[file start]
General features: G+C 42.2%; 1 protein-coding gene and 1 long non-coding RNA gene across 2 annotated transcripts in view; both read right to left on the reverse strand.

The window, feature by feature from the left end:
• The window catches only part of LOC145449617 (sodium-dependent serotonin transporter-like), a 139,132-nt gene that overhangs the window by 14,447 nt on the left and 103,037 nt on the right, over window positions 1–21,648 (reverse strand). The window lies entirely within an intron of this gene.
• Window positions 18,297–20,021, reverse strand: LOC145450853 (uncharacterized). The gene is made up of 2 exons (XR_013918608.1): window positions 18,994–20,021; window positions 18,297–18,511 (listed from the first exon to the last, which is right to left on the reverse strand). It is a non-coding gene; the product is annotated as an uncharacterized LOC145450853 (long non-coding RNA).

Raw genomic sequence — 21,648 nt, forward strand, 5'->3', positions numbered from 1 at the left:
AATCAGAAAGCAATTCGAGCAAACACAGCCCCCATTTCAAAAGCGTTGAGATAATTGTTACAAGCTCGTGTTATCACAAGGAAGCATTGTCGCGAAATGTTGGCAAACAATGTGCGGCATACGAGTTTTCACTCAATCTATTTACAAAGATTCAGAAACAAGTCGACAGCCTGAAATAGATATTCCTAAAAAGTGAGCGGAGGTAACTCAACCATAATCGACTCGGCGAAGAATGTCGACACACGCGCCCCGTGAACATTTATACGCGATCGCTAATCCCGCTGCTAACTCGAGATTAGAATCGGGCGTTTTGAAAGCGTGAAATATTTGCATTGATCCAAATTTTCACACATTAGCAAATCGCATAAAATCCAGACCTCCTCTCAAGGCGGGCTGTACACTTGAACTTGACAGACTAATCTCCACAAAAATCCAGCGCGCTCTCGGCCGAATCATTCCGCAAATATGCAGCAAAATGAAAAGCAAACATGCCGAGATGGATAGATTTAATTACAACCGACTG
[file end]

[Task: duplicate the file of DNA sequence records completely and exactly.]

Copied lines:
General features: G+C 42.2%; 1 protein-coding gene and 1 long non-coding RNA gene across 2 annotated transcripts in view; both read right to left on the reverse strand.

The window, feature by feature from the left end:
• The window catches only part of LOC145449617 (sodium-dependent serotonin transporter-like), a 139,132-nt gene that overhangs the window by 14,447 nt on the left and 103,037 nt on the right, over window positions 1–21,648 (reverse strand). The window lies entirely within an intron of this gene.
• Window positions 18,297–20,021, reverse strand: LOC145450853 (uncharacterized). The gene is made up of 2 exons (XR_013918608.1): window positions 18,994–20,021; window positions 18,297–18,511 (listed from the first exon to the last, which is right to left on the reverse strand). It is a non-coding gene; the product is annotated as an uncharacterized LOC145450853 (long non-coding RNA).

Raw genomic sequence — 21,648 nt, forward strand, 5'->3', positions numbered from 1 at the left:
AATCAGAAAGCAATTCGAGCAAACACAGCCCCCATTTCAAAAGCGTTGAGATAATTGTTACAAGCTCGTGTTATCACAAGGAAGCATTGTCGCGAAATGTTGGCAAACAATGTGCGGCATACGAGTTTTCACTCAATCTATTTACAAAGATTCAGAAACAAGTCGACAGCCTGAAATAGATATTCCTAAAAAGTGAGCGGAGGTAACTCAACCATAATCGACTCGGCGAAGAATGTCGACACACGCGCCCCGTGAACATTTATACGCGATCGCTAATCCCGCTGCTAACTCGAGATTAGAATCGGGCGTTTTGAAAGCGTGAAATATTTGCATTGATCCAAATTTTCACACATTAGCAAATCGCATAAAATCCAGACCTCCTCTCAAGGCGGGCTGTACACTTGAACTTGACAGACTAATCTCCACAAAAATCCAGCGCGCTCTCGGCCGAATCATTCCGCAAATATGCAGCAAAATGAAAAGCAAACATGCCGAGATGGATAGATTTAATTACAACCGACTG